Borris, Kenneth (ed). 2004. Same-Sex Desire in the English Renaissance: A Sourcebook of Texts, 1470-1650. Routledge, New York. ISBN 978-1-138-87953-9
As indicated by the sub-title, this is a collection of edited texts relevant to same-sex desire in England in the two centuries centered around the 16th. These are not necessarily texts of 16th century England, but texts available to people in that time and place. In covering these chapters, I will tend to give a topical summary of the mentioned works, but may sometimes quote the sources more extensively as my whim takes me. I will also only cover the texts with female relevance. Therefore my coverage of some chapters may much briefer than others.
Chapter 3: Medicine
Rather than open by discussing the contents below (which are pretty standard for the early modern medical view of lesbianism and cover ground seen many times before in this project), here's a link to a recent article (h/t abd07) on the hazards of researching lesbian themes with the question "what is the lesbian analogue for this particular gay male thing?" This is a theme that was more problematic during the early period of LGBT historiography when attempts at a comprehensive approach tripped over a variety of hurdles: the greater volume of male-related material, the stronger (and more hostile) focus in historical sources on male behavior, and the unexamined normalization of men's lives (even "abnormal" men's lives) in historical research, and the stronger position of male academics and their interests.
The article is looking at the question of both slang and speech patterns used in gay male communities and whether there are lesbian analogues. While reading the article, two additional issues occurred to me -- one touched on somewhat tangentially and one apparently not considered.
The first is the greater…one might say "resilience" of gay men to visibility. (Yes, it's only a relative resilience, not an absolute one.) Both the development and the ability to research "gay men's speech" in a historic context rely on the fact that it was possible for such speech patterns to be visible enough to serve as a communication device. This creates a delicate balance between visibility and discretion that was undoubtedly different for women.
The second issue that occurred to me is that these male researchers proclaiming that there must have been no historic "lesbian speech patterns" because they didn't observe them may simply not have had the same access that they did to men's communities. Linguists in the field are quite aware of the barriers a researcher may have to understanding gendered speech behavior for a different gender than their own.
In any case, it's an interesting article, although far too modern in coverage for the Project's scope.
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Medical references to sex between women include several on the “rediscovery of the clitoris” theme as well as pseudo-medical explanations for same-sex desire, plus some titillating orientalism. Several of the texts cited here are classical but formed part of the corpus of standard medical literature in the Renaissance.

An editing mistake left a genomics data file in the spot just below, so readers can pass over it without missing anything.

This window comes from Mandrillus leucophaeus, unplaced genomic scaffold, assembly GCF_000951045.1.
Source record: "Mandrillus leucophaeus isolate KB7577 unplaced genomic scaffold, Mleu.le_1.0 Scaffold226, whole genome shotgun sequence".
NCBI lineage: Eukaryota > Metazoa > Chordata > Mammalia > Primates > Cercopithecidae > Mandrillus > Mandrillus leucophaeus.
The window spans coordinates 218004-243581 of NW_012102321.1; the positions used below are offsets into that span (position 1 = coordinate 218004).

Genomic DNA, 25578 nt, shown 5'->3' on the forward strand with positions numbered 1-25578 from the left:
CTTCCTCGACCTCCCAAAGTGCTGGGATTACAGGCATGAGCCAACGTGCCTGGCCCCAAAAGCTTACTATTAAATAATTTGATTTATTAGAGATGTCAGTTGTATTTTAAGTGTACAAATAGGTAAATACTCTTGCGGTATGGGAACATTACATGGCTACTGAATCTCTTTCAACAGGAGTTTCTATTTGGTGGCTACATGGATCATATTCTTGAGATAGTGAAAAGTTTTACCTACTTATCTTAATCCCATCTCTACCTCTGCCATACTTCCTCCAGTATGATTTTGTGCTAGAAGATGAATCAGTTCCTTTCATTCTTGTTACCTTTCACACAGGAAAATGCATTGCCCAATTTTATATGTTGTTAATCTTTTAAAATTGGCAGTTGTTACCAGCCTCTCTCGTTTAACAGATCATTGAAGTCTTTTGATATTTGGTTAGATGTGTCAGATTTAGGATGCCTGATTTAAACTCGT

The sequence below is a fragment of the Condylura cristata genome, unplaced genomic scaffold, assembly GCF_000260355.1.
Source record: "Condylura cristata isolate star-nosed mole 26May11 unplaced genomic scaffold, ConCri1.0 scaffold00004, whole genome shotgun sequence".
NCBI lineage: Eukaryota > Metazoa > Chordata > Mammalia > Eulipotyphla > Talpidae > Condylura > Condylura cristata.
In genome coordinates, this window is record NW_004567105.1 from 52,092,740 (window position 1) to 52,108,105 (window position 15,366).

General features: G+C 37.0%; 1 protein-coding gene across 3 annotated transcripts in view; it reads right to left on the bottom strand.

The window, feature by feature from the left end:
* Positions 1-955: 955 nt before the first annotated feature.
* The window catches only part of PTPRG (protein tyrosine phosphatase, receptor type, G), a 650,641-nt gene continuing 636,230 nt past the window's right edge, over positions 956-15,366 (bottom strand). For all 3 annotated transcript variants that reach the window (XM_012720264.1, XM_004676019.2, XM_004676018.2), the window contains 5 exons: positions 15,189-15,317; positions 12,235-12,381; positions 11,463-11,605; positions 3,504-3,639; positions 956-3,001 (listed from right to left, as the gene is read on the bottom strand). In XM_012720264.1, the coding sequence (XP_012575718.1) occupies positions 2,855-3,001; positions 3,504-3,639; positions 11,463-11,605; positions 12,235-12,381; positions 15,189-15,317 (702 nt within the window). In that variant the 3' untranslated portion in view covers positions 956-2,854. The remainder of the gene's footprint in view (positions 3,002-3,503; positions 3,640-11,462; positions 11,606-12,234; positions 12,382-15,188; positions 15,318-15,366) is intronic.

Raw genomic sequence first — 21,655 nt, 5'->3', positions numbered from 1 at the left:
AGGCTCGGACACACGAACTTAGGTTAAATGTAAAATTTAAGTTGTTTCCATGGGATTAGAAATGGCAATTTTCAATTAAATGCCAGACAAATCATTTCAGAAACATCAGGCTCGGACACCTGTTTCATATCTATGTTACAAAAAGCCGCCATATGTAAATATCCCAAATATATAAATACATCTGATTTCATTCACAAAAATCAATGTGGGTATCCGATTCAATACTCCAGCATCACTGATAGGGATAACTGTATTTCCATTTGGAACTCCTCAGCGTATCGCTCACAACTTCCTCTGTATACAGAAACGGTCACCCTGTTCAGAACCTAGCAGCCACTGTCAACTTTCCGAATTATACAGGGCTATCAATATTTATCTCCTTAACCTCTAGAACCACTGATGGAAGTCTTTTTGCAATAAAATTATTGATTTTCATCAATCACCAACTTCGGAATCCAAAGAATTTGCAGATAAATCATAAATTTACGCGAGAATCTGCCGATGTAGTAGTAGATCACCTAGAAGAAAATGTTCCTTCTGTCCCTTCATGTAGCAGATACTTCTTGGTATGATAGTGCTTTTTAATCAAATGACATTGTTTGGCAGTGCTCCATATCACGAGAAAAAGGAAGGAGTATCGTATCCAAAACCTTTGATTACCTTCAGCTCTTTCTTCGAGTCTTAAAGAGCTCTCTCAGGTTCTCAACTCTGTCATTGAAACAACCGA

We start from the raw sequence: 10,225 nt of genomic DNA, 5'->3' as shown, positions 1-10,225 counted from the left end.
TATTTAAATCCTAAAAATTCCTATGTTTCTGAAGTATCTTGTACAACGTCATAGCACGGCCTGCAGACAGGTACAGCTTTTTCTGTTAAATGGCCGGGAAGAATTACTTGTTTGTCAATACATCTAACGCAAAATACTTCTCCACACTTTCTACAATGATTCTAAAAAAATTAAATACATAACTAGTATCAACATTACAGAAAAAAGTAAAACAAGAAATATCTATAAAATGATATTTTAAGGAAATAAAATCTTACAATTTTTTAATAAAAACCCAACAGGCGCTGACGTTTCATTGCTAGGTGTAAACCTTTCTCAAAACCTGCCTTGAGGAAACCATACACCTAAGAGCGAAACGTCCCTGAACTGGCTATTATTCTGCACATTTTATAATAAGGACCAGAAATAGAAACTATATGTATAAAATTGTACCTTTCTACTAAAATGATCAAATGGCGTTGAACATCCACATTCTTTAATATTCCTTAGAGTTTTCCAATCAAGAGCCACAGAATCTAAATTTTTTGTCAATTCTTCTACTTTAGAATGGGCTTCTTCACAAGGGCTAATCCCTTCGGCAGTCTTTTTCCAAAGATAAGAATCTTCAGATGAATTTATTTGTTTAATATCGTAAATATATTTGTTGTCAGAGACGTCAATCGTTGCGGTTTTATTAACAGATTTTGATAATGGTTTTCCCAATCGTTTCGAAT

Caelius Aurelianus (ca. 400CE) - Discusses sex between women but identifies only the “active” partner as a tribade. He considers both passive men, and both partners in a female relationship, to be unhealthy. Tribades “are more eager to lie with women than with men; in fact, they pursue women with almost masculine jealousy”.
Avicenna (980-1037) - In a discussion of how physicians are allowed to discuss techniques for enhancing sexual pleasure with their patients, he explains that women’s sexual pleasure is essential for conception (due to a theory that female orgasm, like ejaculation, was necessary to produce seed). He makes a somewhat vague allusion to sex between women (via a reference to achieving orgasm by “rubbing”) in the context of women who are sexually unsatisfied by their husbands.
Rodrigo de Castro (1546-1623/9) - In discussing the clitoris as the seat of women’s sexual pleasure, he discusses the theory that the organ may become enlarged, resulting in continual stimulation (e.g., by rubbing against clothing) and that this causes such women to be sexually agressive “as Amatus relates conccerning two Turkish women of Thessalonike; and we have seen some women publicly punished at Lisbon for the same crime. They are called tribades by Caelius Aurelianus, dominators (subigatrices) by Plautus, and Martial says of a certain Bassa, that she ‘Has devised a worthy demonstration of the Theban riddle: How there can be adultery where no man is to be found.’”
He then discusses clitoridectomy but disapproves of it as he considers women’s sexual pleasure to be important, and furthermore because he notes that sometimes an enlarged clitoris is actually an emergent penis of a hermaphrodite and that at puberty it may be that an individual previously considered to be female becomes a man. In another passage discussing that it is easier to preserve virginity (because virgins don’t know what they’re missing) than chastity (because women who have had sex will continue to desire it), he notes that the desire of an experienced woman for sex is “even more true of those who are called tribades or ‘rubbers,’ who only love to rub one another, and thus perform a disgraceful act upon one another.”
André du Laurens (1558-1609) - Another clinical discussion of the function of the clitoris. He notes that “women who are called tribades or ‘rubber’ rub each other on that part” but though the same passage discusses enlarged clitorises there isn’t a direct causal connection made.
Helkiah Crooke (1576-1635) - Yet another discussion of the clitoris, its function, the possibility of it being enlarged to masculine proportions, and the implication that tribadism is due to this aberration.